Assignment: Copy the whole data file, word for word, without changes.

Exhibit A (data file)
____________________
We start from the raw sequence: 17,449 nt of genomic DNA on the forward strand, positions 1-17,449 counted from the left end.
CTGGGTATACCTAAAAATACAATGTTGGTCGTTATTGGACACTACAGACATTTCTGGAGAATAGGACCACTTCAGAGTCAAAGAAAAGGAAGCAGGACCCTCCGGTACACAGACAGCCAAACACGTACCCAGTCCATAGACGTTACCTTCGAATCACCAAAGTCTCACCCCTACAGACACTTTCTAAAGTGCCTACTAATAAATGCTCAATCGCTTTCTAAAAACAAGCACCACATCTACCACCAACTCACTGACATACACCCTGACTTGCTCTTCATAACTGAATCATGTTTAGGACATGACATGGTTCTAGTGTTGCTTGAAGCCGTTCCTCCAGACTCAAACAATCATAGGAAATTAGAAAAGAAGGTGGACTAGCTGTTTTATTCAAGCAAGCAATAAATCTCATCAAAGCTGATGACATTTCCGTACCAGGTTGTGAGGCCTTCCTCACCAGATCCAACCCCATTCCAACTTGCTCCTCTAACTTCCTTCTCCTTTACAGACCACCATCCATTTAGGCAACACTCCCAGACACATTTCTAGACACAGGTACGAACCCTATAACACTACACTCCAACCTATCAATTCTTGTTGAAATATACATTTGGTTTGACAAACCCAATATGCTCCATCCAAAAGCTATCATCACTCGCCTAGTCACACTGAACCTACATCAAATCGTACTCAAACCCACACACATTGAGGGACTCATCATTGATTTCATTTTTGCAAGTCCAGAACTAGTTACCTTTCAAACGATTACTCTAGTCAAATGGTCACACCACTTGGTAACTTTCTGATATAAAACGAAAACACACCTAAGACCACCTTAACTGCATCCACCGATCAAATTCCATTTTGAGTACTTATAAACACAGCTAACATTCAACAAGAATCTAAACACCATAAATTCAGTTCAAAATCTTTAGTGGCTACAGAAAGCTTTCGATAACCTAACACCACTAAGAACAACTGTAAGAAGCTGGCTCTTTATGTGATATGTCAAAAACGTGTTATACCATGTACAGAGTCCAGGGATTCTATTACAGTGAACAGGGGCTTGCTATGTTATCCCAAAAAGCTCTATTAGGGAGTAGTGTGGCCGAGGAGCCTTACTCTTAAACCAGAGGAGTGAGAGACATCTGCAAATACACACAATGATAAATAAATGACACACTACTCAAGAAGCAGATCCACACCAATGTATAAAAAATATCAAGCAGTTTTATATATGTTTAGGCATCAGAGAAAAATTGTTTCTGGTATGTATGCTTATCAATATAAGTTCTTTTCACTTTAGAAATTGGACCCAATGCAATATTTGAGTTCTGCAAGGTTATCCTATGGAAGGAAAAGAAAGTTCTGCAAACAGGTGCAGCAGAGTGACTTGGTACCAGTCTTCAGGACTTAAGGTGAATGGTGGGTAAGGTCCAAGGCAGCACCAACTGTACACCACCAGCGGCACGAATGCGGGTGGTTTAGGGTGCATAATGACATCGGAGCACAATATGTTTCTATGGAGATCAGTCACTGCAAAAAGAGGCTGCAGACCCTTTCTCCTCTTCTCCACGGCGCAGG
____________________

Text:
We start from the raw sequence: 17,449 nt of genomic DNA on the forward strand, positions 1-17,449 counted from the left end.
CTGGGTATACCTAAAAATACAATGTTGGTCGTTATTGGACACTACAGACATTTCTGGAGAATAGGACCACTTCAGAGTCAAAGAAAAGGAAGCAGGACCCTCCGGTACACAGACAGCCAAACACGTACCCAGTCCATAGACGTTACCTTCGAATCACCAAAGTCTCACCCCTACAGACACTTTCTAAAGTGCCTACTAATAAATGCTCAATCGCTTTCTAAAAACAAGCACCACATCTACCACCAACTCACTGACATACACCCTGACTTGCTCTTCATAACTGAATCATGTTTAGGACATGACATGGTTCTAGTGTTGCTTGAAGCCGTTCCTCCAGACTCAAACAATCATAGGAAATTAGAAAAGAAGGTGGACTAGCTGTTTTATTCAAGCAAGCAATAAATCTCATCAAAGCTGATGACATTTCCGTACCAGGTTGTGAGGCCTTCCTCACCAGATCCAACCCCATTCCAACTTGCTCCTCTAACTTCCTTCTCCTTTACAGACCACCATCCATTTAGGCAACACTCCCAGACACATTTCTAGACACAGGTACGAACCCTATAACACTACACTCCAACCTATCAATTCTTGTTGAAATATACATTTGGTTTGACAAACCCAATATGCTCCATCCAAAAGCTATCATCACTCGCCTAGTCACACTGAACCTACATCAAATCGTACTCAAACCCACACACATTGAGGGACTCATCATTGATTTCATTTTTGCAAGTCCAGAACTAGTTACCTTTCAAACGATTACTCTAGTCAAATGGTCACACCACTTGGTAACTTTCTGATATAAAACGAAAACACACCTAAGACCACCTTAACTGCATCCACCGATCAAATTCCATTTTGAGTACTTATAAACACAGCTAACATTCAACAAGAATCTAAACACCATAAATTCAGTTCAAAATCTTTAGTGGCTACAGAAAGCTTTCGATAACCTAACACCACTAAGAACAACTGTAAGAAGCTGGCTCTTTATGTGATATGTCAAAAACGTGTTATACCATGTACAGAGTCCAGGGATTCTATTACAGTGAACAGGGGCTTGCTATGTTATCCCAAAAAGCTCTATTAGGGAGTAGTGTGGCCGAGGAGCCTTACTCTTAAACCAGAGGAGTGAGAGACATCTGCAAATACACACAATGATAAATAAATGACACACTACTCAAGAAGCAGATCCACACCAATGTATAAAAAATATCAAGCAGTTTTATATATGTTTAGGCATCAGAGAAAAATTGTTTCTGGTATGTATGCTTATCAATATAAGTTCTTTTCACTTTAGAAATTGGACCCAATGCAATATTTGAGTTCTGCAAGGTTATCCTATGGAAGGAAAAGAAAGTTCTGCAAACAGGTGCAGCAGAGTGACTTGGTACCAGTCTTCAGGACTTAAGGTGAATGGTGGGTAAGGTCCAAGGCAGCACCAACTGTACACCACCAGCGGCACGAATGCGGGTGGTTTAGGGTGCATAATGACATCGGAGCACAATATGTTTCTATGGAGATCAGTCACTGCAAAAAGAGGCTGCAGACCCTTTCTCCTCTTCTCCACGGCGCAGG